Anyone who has ever tried to shake awake either CSCI or CQC and to try to get some kind of dynamic action from them will be in a state of severe shock now.  It has never been possible in the past to get anything that resembles ‘concern’ from CSCI/CQC, so I have little optimism for the future.

Especially as the cuts currently being forced through in local authorities up and down the land will make dynamic localism an empty promise.

But if the plans to abolish councils’ legal duties to provide social care come to fruition, there will be no care homes.  There will be no care.  Social care will be gone into the hands of the private providers, available only to those who can afford to pay the charges of those private providers.  I wonder what it will be called if it becomes a discretionary rather than obligatory provision of care.    Local care?  Discretionary local care?  Survival of the fittest via neglect of the needy?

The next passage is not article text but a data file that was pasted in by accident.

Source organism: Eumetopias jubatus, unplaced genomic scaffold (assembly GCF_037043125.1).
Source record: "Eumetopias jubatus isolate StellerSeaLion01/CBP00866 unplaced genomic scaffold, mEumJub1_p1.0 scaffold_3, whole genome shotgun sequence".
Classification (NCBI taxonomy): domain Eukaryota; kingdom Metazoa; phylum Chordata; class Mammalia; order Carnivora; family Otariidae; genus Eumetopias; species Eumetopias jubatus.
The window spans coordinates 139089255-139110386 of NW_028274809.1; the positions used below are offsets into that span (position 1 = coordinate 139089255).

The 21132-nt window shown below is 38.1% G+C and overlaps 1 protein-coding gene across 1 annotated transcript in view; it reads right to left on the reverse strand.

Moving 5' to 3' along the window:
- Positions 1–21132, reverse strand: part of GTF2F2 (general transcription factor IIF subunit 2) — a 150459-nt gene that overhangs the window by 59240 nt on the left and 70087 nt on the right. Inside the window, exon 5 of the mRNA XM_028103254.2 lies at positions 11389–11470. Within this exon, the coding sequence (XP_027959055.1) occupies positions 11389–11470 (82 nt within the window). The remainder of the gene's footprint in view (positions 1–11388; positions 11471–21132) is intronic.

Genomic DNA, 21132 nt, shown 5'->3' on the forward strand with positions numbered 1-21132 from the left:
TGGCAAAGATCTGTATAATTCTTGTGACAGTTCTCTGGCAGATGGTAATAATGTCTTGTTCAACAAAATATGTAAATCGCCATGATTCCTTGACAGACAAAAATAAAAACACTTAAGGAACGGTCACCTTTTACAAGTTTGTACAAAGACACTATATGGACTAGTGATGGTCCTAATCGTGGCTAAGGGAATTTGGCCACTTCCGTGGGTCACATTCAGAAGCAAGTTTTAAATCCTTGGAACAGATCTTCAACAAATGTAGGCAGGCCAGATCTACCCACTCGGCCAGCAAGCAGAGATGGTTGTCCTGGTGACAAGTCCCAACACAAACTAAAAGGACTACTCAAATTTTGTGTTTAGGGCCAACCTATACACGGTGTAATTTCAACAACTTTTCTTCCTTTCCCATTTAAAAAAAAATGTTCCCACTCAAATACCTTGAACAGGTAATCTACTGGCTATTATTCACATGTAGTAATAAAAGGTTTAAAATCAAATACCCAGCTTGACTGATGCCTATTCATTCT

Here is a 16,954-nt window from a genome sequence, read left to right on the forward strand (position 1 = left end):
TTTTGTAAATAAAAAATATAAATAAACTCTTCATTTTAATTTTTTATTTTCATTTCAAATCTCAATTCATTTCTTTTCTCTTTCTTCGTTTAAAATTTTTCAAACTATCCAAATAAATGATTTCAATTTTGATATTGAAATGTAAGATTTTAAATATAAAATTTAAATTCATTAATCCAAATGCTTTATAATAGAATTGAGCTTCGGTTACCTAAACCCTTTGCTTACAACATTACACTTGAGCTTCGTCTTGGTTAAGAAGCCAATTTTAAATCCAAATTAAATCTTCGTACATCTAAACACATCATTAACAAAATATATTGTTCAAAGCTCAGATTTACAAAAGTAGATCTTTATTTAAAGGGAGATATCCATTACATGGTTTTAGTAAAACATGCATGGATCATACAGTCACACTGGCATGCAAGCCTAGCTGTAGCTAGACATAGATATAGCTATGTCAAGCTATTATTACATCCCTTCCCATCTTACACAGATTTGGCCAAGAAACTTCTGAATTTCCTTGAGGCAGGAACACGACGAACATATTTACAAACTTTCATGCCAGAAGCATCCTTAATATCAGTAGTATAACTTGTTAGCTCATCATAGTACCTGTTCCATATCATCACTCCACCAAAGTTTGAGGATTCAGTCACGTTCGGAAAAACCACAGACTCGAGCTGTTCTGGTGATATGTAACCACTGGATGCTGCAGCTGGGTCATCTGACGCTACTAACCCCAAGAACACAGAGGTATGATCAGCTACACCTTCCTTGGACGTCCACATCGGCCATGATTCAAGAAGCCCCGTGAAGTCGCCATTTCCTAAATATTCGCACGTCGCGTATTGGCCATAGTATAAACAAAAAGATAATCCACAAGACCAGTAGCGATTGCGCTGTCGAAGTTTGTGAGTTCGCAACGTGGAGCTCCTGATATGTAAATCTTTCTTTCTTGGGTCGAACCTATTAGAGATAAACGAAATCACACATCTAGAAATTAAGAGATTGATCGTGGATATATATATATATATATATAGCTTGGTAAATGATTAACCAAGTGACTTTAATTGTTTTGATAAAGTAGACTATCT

Is that a civilised way to support vulnerable adults in need of care?  It wouldn’t be allowed if it were cats and dogs we were talking about, so it should not be considered good enough for older people.

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4 Comments

Filed under care, care homes, growing older

4 responses to “CQC’s dynamic system of regulation

  1. Thank you for this share, as I may have missed it.
    I have added my 2d on the (rare) means to get in major media’s radar range, but will add here if I may:

    ‘relying on residents and their families alerting the authorities to problems.’

    Not much use if there is no accountability at the end of it. Presuming inspections are competent in the first place.

    I am at Parliamentary Ombudsmen (typically, even by this point, there are duplicating, competing and hence gap-strewn oversight systems staffed up the whazzoo) stage of a complaint that is now in its second year.